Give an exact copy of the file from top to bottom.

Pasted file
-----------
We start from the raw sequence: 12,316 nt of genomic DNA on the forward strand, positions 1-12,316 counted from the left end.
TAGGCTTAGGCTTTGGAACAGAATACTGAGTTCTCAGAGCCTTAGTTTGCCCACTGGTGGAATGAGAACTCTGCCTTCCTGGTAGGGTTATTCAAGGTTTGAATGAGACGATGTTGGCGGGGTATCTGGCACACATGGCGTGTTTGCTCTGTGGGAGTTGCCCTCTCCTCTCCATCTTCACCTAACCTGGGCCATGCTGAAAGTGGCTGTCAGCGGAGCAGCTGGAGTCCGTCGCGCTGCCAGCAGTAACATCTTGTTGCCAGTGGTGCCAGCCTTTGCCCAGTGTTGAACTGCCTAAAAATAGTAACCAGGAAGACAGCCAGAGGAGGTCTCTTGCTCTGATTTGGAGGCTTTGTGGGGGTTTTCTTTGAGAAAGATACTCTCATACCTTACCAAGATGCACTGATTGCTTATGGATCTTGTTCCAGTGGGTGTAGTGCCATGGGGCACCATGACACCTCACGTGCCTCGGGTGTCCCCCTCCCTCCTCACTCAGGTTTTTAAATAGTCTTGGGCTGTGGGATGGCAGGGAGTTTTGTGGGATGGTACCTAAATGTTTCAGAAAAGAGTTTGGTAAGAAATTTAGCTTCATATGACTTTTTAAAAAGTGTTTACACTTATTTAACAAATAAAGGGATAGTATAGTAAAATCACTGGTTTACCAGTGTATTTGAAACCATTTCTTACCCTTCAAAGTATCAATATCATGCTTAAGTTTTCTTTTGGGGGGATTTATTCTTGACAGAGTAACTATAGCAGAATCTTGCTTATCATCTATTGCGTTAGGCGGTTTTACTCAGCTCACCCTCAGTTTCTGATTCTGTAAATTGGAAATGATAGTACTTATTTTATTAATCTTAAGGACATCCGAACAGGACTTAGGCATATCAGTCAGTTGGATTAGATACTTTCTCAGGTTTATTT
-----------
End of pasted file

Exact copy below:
We start from the raw sequence: 12,316 nt of genomic DNA on the forward strand, positions 1-12,316 counted from the left end.
TAGGCTTAGGCTTTGGAACAGAATACTGAGTTCTCAGAGCCTTAGTTTGCCCACTGGTGGAATGAGAACTCTGCCTTCCTGGTAGGGTTATTCAAGGTTTGAATGAGACGATGTTGGCGGGGTATCTGGCACACATGGCGTGTTTGCTCTGTGGGAGTTGCCCTCTCCTCTCCATCTTCACCTAACCTGGGCCATGCTGAAAGTGGCTGTCAGCGGAGCAGCTGGAGTCCGTCGCGCTGCCAGCAGTAACATCTTGTTGCCAGTGGTGCCAGCCTTTGCCCAGTGTTGAACTGCCTAAAAATAGTAACCAGGAAGACAGCCAGAGGAGGTCTCTTGCTCTGATTTGGAGGCTTTGTGGGGGTTTTCTTTGAGAAAGATACTCTCATACCTTACCAAGATGCACTGATTGCTTATGGATCTTGTTCCAGTGGGTGTAGTGCCATGGGGCACCATGACACCTCACGTGCCTCGGGTGTCCCCCTCCCTCCTCACTCAGGTTTTTAAATAGTCTTGGGCTGTGGGATGGCAGGGAGTTTTGTGGGATGGTACCTAAATGTTTCAGAAAAGAGTTTGGTAAGAAATTTAGCTTCATATGACTTTTTAAAAAGTGTTTACACTTATTTAACAAATAAAGGGATAGTATAGTAAAATCACTGGTTTACCAGTGTATTTGAAACCATTTCTTACCCTTCAAAGTATCAATATCATGCTTAAGTTTTCTTTTGGGGGGATTTATTCTTGACAGAGTAACTATAGCAGAATCTTGCTTATCATCTATTGCGTTAGGCGGTTTTACTCAGCTCACCCTCAGTTTCTGATTCTGTAAATTGGAAATGATAGTACTTATTTTATTAATCTTAAGGACATCCGAACAGGACTTAGGCATATCAGTCAGTTGGATTAGATACTTTCTCAGGTTTATTT